Sanes is Director of NYU's Center for Neural Science. His research is supported by National Institute on Deafness and Other Communication Disorders and the National Science Foundation. Sanes teaches in both undergraduate and graduate programs, and is currently co-authoring an undergraduate textbook entitled Development of the Nervous System.

###

The Center for Neural Science is the focus for teaching and research in the brain sciences at the Washington Square Campus of New York University. Formed in 1987, the Center is a department of the Faculty of Arts and Science. The research interests of its faculty span a broad range of topics in neural science, and utilize techniques ranging from cellular analyses to fully integrated systems, computational, and cognitive studies.


Story Source:

The above story is based on materials provided by New York University. Note: Materials may be edited for content and length.


Cite This Page:

New York University. "NYU Neuroscientist Explores Changes In The Brain Following Hearing Loss." ScienceDaily. ScienceDaily, 4 February 1999. <www.sciencedaily.com/releases/1999/02/990204081932.htm>.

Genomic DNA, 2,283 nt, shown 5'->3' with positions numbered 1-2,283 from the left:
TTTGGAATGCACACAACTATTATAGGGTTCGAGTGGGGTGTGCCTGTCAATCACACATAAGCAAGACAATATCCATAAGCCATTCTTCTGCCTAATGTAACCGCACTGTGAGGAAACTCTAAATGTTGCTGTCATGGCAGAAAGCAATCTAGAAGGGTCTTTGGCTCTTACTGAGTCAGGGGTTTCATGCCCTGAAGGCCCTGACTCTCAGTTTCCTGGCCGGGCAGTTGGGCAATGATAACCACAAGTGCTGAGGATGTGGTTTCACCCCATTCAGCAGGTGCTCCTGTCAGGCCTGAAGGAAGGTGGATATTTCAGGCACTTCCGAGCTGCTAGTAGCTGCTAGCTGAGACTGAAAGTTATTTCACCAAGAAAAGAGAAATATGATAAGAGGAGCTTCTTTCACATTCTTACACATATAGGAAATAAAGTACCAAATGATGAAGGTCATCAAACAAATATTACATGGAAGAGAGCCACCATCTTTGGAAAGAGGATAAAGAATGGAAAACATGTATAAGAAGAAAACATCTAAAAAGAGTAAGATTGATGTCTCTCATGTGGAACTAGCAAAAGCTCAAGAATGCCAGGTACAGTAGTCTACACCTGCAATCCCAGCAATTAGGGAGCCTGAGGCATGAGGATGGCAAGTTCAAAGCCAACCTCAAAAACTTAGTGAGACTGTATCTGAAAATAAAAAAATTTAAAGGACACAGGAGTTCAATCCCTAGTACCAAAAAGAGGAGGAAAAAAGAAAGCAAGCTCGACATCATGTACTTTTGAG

New York University. (1999, February 4). NYU Neuroscientist Explores Changes In The Brain Following Hearing Loss. ScienceDaily. Retrieved July 23, 2014 from www.sciencedaily.com/releases/1999/02/990204081932.htm
New York University. "NYU Neuroscientist Explores Changes In The Brain Following Hearing Loss." ScienceDaily. www.sciencedaily.com/releases/1999/02/990204081932.htm (accessed July 23, 2014).

Share This




More Health & Medicine News